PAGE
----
Landlord Tenant Q&A with LAURENE H. YOUNG
LAURENE H. YOUNG, RMP, REALTOR
Young Hawaii Homes, Inc.
2011 President, Oahu Chapter
National Association of Residential Property Managers
Q. I own a rental property and have a tenant on a one year lease. His lease expires in 2 months. I want to do a walk-through of the property before I extend his lease. I gave the tenant 2 days notice that I wanted to do this, but he has refused to allow me into the unit. I heard from neighbors that he has a lot of guests and I want to make sure they haven’t damaged the unit and are not doing drugs. Can I go to court to evict the tenant even though he always pays on time? Can I just go into the unit after giving notice and take a friend or relative as a witness? When I went to the unit, the tenant refused to let me in.
A. I understand your frustration. It is definitely a good idea to look at your unit before writing a new lease. However, I wouldn’t go into the unit if the tenant has expressly refused you access.
Section 521.73 of the Landlord-Tenant Code states that “the tenant shall be liable to the landlord for any damage proximately caused by the tenant’s unreasonable refusal to allow access…” If the landlord had been able to do a walk through, he might have noticed early termite activity or a small leak or another minor item that may have been easily repaired at that time. Notify the tenant that you are trying to mitigate damage to your unit and they will be responsible for damage related to your inability to do the walk through. In the meantime, do NOT enter the premises without the tenant’s consent. The landlord “shall be liable to the tenant for any theft, casualty, or other damage proximately caused by an entry into the dwelling unit by the landlord or by another person with the permission or license of the landlord.” Even if you have someone with you to verify that you didn’t steal that $500 on the counter, the tenant could claim that you worked together to steal from him when he wasn’t around and refused you access.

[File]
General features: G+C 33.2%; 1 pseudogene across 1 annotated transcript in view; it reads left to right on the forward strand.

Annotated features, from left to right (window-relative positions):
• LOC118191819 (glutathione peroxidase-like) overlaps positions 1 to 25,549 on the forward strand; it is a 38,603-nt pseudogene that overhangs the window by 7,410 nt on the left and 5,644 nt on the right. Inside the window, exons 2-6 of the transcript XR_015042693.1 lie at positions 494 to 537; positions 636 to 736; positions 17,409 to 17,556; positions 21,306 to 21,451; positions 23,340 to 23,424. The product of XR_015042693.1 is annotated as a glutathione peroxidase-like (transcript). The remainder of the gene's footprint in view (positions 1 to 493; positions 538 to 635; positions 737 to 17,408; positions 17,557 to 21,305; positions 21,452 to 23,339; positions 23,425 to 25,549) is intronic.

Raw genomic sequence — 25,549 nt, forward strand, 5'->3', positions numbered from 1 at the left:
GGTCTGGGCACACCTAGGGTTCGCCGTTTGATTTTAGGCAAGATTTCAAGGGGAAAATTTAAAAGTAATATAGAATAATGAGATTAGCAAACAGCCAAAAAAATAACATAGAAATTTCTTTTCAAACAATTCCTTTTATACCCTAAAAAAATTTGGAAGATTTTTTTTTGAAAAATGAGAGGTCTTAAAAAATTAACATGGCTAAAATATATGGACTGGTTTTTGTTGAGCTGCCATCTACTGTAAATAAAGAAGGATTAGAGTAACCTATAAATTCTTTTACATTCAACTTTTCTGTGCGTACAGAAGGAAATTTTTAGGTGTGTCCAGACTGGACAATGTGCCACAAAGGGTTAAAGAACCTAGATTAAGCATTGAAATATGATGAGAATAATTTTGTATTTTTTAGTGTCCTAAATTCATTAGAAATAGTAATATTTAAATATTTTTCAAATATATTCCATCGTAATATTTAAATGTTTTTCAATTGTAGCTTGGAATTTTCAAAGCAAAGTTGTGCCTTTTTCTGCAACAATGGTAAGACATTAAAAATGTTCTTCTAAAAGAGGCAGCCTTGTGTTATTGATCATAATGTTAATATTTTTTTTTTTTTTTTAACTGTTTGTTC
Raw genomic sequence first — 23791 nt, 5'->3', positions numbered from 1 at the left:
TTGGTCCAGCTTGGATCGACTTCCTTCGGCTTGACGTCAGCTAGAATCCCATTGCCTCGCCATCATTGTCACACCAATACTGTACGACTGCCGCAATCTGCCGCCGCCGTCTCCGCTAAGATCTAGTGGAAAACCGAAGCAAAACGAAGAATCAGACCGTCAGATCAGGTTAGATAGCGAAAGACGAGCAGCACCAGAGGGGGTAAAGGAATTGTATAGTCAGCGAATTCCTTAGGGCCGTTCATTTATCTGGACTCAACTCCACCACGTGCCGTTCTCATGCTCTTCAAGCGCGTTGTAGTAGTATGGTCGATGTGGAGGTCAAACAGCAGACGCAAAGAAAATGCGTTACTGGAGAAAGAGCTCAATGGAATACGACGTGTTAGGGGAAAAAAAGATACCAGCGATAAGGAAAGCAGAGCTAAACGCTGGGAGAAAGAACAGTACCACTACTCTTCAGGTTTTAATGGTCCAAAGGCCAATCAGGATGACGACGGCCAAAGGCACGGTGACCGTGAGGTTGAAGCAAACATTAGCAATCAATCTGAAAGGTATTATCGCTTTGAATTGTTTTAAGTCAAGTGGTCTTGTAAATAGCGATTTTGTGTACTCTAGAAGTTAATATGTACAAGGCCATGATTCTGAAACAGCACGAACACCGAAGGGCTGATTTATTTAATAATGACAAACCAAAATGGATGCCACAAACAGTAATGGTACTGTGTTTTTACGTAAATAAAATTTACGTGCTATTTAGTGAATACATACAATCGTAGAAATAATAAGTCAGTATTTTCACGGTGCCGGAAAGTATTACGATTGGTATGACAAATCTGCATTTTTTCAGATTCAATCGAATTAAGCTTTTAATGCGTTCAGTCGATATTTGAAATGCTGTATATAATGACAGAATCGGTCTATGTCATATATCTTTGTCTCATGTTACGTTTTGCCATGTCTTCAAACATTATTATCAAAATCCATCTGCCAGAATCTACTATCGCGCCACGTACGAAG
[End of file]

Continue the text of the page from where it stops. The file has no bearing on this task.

When you did your credit checks and interviews before the tenant moved in, you got a general idea of the type of tenant you were allowing into your unit. Since the tenant pays on time and you don’t have any real evidence that there is illegal activity in the unit, you have to decide if you want to continue the tenant on a month-to-month lease when his current fixed lease is over, or terminate his tenancy. If he had a good credit score and good references from previous landlords, he is likely a good tenant who fiercely values his privacy. However, if you are worried that this tenant may be damaging your unit and/or involved in illegal activity, you may want to terminate his tenancy at the end of the lease.
Eviction proceedings cost a lot of money and are time consuming. Plus, you probably don’t have a cause of action in this case. If you don’t want to continue the lease, send the tenant ample notice that you will not extend his lease when it expires. You need to provide at least 30 days notice prior to the end of a fixed lease and 45 days notice with a month-to-month lease. If he does not leave at the end of the lease, he will be considered a holdover tenant. You can then begin court proceedings and the tenant may then be liable to you for up to twice the monthly rent for that period when he is still in the unit. You still cannot enter the unit until you have the writ of possession from the courts.
In the future, one way to give you some peace of mind that the tenant is maintaining your home is to ask your repair people to glance around when they are repairing something. The tenant may only allow them access to the repair area, but you can get a general idea of the condition of your home this way. The repair person usually has to walk through the living area to get to the item to be repaired.